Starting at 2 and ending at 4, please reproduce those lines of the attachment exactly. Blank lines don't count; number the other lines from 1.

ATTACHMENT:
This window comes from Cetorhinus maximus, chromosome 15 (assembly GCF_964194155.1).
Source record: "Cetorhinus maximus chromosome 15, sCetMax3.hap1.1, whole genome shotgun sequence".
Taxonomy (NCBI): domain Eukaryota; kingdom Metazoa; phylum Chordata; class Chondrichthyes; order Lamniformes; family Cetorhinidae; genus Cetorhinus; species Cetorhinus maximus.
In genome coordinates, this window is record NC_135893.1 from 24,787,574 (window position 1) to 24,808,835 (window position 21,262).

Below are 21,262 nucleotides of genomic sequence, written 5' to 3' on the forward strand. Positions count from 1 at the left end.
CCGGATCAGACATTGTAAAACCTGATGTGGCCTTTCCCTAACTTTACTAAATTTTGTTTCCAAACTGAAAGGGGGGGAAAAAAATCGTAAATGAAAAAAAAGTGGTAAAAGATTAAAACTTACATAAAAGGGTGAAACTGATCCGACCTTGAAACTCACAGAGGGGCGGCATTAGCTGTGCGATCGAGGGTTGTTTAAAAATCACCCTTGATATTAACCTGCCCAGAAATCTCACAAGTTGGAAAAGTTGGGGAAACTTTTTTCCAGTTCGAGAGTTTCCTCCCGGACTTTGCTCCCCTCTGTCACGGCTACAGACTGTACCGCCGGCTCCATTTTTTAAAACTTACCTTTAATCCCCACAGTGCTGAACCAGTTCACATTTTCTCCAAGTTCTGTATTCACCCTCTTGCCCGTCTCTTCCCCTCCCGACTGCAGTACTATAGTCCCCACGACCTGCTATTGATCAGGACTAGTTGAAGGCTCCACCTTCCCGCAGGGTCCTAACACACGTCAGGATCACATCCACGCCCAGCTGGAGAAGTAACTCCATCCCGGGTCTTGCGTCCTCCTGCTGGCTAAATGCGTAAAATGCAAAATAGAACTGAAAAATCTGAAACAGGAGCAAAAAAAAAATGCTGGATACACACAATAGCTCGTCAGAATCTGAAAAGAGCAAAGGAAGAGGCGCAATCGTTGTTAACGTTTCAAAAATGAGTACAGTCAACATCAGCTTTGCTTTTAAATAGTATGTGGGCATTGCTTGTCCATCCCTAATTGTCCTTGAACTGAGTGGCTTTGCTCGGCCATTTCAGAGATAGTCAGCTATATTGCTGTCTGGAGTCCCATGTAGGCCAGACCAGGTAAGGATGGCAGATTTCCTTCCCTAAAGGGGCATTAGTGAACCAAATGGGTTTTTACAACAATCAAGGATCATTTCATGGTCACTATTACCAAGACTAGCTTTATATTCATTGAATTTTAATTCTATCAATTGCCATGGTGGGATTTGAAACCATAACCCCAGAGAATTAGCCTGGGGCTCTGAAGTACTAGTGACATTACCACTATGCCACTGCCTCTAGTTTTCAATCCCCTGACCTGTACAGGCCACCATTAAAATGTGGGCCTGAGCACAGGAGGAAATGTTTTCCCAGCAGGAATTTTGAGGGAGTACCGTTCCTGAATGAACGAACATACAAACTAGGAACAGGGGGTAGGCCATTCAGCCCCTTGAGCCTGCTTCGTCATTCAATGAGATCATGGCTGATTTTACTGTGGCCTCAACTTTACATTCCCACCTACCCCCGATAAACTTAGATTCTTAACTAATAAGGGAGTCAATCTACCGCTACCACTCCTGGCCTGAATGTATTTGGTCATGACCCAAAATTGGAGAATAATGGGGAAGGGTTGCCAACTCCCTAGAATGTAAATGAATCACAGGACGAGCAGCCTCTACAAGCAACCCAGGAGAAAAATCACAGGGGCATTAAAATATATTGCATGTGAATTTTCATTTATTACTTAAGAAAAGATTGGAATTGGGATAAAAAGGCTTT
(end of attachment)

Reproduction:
Source record: "Cetorhinus maximus chromosome 15, sCetMax3.hap1.1, whole genome shotgun sequence".
Taxonomy (NCBI): domain Eukaryota; kingdom Metazoa; phylum Chordata; class Chondrichthyes; order Lamniformes; family Cetorhinidae; genus Cetorhinus; species Cetorhinus maximus.
In genome coordinates, this window is record NC_135893.1 from 24,787,574 (window position 1) to 24,808,835 (window position 21,262).